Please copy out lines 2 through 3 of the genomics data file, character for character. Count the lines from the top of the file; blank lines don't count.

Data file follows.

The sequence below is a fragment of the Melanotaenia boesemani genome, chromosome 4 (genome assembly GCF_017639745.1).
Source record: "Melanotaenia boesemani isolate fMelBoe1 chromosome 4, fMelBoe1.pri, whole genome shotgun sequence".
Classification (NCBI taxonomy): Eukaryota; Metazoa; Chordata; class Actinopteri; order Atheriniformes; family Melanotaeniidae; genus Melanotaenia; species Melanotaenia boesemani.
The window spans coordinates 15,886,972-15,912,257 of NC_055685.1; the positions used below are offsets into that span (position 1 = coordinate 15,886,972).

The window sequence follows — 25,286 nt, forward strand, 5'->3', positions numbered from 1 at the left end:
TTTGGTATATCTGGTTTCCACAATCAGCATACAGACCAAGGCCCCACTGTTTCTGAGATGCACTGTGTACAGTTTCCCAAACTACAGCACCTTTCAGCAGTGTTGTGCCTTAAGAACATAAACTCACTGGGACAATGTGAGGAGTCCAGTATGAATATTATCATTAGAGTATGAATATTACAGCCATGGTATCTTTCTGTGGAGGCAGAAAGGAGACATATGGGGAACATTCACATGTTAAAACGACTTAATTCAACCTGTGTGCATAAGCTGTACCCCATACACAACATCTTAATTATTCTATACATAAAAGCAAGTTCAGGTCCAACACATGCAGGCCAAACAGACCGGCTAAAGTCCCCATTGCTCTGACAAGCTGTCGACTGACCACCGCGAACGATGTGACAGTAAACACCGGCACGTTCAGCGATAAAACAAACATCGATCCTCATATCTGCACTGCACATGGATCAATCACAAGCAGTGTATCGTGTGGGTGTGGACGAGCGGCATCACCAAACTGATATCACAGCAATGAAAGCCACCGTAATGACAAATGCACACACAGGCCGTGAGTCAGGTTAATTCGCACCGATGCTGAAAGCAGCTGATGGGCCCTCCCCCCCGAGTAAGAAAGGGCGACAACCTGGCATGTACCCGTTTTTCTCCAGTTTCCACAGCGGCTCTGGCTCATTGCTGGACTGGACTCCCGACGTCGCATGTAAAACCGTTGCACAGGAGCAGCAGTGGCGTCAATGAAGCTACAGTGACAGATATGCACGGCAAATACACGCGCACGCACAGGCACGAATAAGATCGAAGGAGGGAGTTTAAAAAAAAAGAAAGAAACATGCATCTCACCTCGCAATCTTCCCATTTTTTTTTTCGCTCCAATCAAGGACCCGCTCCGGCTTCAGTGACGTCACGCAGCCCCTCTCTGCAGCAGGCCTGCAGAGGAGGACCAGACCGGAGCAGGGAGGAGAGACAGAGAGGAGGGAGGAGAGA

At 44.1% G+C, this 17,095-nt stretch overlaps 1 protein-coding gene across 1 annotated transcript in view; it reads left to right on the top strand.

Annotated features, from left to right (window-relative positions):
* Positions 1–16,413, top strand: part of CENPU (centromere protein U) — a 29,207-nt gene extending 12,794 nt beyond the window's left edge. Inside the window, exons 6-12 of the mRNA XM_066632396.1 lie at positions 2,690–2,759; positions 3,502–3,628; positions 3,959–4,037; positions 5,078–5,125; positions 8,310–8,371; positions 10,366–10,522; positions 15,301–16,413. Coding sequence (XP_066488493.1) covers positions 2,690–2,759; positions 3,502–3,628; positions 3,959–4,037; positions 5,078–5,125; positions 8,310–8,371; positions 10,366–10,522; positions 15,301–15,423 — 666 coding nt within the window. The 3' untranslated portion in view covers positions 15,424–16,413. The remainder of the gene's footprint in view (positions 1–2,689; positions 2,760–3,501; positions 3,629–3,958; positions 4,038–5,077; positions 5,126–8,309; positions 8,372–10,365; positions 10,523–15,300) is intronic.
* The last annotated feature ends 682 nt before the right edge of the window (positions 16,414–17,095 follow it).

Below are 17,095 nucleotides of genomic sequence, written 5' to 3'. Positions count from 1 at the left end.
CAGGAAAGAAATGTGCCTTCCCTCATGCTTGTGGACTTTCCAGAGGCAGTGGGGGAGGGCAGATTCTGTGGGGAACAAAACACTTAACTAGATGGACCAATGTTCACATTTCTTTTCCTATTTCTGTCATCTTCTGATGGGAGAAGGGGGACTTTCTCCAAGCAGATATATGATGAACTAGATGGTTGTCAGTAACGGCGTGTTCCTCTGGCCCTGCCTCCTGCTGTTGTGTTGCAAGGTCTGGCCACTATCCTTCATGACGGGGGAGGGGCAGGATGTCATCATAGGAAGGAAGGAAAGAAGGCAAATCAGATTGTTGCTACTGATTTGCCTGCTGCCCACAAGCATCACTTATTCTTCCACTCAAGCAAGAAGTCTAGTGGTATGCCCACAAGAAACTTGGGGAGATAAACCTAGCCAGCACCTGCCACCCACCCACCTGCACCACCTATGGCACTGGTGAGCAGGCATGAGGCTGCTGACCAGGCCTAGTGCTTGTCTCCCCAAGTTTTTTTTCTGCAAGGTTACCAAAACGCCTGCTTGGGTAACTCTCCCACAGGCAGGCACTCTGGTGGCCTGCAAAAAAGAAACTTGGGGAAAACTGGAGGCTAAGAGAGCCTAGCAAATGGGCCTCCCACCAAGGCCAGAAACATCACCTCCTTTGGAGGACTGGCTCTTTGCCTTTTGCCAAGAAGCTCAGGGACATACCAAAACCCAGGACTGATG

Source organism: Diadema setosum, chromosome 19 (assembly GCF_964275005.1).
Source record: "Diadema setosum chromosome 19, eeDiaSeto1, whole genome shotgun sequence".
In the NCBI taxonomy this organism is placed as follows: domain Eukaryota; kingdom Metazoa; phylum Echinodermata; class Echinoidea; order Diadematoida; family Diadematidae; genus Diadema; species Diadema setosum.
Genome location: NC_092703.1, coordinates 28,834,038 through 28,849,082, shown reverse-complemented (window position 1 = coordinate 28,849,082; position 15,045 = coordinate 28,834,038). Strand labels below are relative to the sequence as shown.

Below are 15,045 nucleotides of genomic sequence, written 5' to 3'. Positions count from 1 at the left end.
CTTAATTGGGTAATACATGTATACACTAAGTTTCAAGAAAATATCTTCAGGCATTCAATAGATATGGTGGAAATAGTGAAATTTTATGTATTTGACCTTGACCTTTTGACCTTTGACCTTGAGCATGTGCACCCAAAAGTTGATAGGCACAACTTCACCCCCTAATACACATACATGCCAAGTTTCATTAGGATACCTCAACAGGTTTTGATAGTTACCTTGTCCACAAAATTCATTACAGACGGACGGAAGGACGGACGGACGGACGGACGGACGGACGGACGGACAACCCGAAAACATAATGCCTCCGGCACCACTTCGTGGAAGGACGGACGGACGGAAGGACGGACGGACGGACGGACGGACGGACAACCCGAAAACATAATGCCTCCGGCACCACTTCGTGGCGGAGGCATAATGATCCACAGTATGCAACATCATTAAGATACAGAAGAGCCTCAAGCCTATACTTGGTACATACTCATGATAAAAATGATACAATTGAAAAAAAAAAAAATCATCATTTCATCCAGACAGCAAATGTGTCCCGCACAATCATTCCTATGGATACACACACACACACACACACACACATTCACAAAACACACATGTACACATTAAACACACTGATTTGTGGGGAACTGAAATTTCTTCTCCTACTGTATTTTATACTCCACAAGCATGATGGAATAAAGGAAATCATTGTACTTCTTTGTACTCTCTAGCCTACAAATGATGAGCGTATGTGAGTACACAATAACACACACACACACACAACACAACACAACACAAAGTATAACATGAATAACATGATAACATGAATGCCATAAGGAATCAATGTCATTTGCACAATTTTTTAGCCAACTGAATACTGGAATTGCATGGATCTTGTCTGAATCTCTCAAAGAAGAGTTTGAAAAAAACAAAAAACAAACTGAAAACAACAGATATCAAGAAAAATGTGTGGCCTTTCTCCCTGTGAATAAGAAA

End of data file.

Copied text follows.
Source record: "Melanotaenia boesemani isolate fMelBoe1 chromosome 4, fMelBoe1.pri, whole genome shotgun sequence".
Classification (NCBI taxonomy): Eukaryota; Metazoa; Chordata; class Actinopteri; order Atheriniformes; family Melanotaeniidae; genus Melanotaenia; species Melanotaenia boesemani.